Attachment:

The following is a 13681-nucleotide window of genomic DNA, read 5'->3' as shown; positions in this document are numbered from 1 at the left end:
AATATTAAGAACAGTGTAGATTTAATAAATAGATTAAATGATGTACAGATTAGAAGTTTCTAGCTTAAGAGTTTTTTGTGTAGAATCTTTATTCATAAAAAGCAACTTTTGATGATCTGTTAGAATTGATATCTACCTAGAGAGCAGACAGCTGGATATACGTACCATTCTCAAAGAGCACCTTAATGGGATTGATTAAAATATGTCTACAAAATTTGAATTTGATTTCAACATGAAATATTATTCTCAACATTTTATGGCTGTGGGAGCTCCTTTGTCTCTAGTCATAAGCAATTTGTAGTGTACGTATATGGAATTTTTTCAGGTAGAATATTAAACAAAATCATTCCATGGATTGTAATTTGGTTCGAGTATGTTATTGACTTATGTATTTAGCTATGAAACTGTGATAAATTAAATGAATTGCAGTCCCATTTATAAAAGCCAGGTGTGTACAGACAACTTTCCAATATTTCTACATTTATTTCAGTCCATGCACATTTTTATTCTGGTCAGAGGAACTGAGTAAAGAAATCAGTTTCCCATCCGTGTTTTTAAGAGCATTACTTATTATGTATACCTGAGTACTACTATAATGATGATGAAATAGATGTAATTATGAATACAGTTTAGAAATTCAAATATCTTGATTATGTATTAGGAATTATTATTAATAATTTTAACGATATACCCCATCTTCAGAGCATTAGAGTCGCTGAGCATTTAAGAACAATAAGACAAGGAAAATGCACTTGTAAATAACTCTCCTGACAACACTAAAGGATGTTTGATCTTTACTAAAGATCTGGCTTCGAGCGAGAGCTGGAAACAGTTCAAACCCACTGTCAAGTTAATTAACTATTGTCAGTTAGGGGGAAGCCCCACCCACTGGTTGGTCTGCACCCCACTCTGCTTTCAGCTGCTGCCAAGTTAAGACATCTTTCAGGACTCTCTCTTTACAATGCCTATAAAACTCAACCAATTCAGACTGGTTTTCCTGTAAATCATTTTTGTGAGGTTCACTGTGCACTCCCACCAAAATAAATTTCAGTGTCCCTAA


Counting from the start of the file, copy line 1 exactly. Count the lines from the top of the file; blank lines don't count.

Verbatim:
The following is a 13681-nucleotide window of genomic DNA, read 5'->3' as shown; positions in this document are numbered from 1 at the left end: